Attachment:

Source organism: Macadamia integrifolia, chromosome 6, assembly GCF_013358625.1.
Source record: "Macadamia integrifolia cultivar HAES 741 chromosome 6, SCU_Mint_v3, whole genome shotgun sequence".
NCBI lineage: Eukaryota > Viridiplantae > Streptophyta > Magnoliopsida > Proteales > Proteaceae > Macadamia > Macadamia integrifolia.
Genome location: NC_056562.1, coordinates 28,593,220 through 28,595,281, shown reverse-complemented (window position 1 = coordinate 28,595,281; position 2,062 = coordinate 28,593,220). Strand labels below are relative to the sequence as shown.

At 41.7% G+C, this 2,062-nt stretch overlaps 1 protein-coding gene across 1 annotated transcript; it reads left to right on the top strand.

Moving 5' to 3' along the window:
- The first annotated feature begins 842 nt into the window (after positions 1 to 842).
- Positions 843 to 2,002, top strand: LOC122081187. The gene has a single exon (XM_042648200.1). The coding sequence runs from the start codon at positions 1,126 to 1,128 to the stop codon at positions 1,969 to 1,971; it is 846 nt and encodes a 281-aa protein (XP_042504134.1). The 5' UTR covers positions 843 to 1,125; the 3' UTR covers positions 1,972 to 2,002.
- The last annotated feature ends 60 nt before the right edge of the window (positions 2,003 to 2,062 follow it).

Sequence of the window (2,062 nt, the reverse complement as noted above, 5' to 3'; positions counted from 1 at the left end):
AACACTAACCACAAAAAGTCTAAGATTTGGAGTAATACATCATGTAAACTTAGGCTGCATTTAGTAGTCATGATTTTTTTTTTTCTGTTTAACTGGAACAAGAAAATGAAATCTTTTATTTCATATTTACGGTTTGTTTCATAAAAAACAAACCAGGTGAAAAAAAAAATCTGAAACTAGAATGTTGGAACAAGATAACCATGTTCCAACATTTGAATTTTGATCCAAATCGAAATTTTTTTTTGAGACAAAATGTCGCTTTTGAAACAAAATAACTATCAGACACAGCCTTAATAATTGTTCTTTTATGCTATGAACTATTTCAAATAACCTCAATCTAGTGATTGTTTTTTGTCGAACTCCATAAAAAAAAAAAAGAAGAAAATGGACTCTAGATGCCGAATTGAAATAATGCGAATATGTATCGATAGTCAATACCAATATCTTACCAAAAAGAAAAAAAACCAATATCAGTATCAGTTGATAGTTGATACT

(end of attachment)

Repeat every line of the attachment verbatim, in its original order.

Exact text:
Source organism: Macadamia integrifolia, chromosome 6, assembly GCF_013358625.1.
Source record: "Macadamia integrifolia cultivar HAES 741 chromosome 6, SCU_Mint_v3, whole genome shotgun sequence".
NCBI lineage: Eukaryota > Viridiplantae > Streptophyta > Magnoliopsida > Proteales > Proteaceae > Macadamia > Macadamia integrifolia.
Genome location: NC_056562.1, coordinates 28,593,220 through 28,595,281, shown reverse-complemented (window position 1 = coordinate 28,595,281; position 2,062 = coordinate 28,593,220). Strand labels below are relative to the sequence as shown.

At 41.7% G+C, this 2,062-nt stretch overlaps 1 protein-coding gene across 1 annotated transcript; it reads left to right on the top strand.

Moving 5' to 3' along the window:
- The first annotated feature begins 842 nt into the window (after positions 1 to 842).
- Positions 843 to 2,002, top strand: LOC122081187. The gene has a single exon (XM_042648200.1). The coding sequence runs from the start codon at positions 1,126 to 1,128 to the stop codon at positions 1,969 to 1,971; it is 846 nt and encodes a 281-aa protein (XP_042504134.1). The 5' UTR covers positions 843 to 1,125; the 3' UTR covers positions 1,972 to 2,002.
- The last annotated feature ends 60 nt before the right edge of the window (positions 2,003 to 2,062 follow it).

Sequence of the window (2,062 nt, the reverse complement as noted above, 5' to 3'; positions counted from 1 at the left end):
AACACTAACCACAAAAAGTCTAAGATTTGGAGTAATACATCATGTAAACTTAGGCTGCATTTAGTAGTCATGATTTTTTTTTTTCTGTTTAACTGGAACAAGAAAATGAAATCTTTTATTTCATATTTACGGTTTGTTTCATAAAAAACAAACCAGGTGAAAAAAAAAATCTGAAACTAGAATGTTGGAACAAGATAACCATGTTCCAACATTTGAATTTTGATCCAAATCGAAATTTTTTTTTGAGACAAAATGTCGCTTTTGAAACAAAATAACTATCAGACACAGCCTTAATAATTGTTCTTTTATGCTATGAACTATTTCAAATAACCTCAATCTAGTGATTGTTTTTTGTCGAACTCCATAAAAAAAAAAAAGAAGAAAATGGACTCTAGATGCCGAATTGAAATAATGCGAATATGTATCGATAGTCAATACCAATATCTTACCAAAAAGAAAAAAAACCAATATCAGTATCAGTTGATAGTTGATACT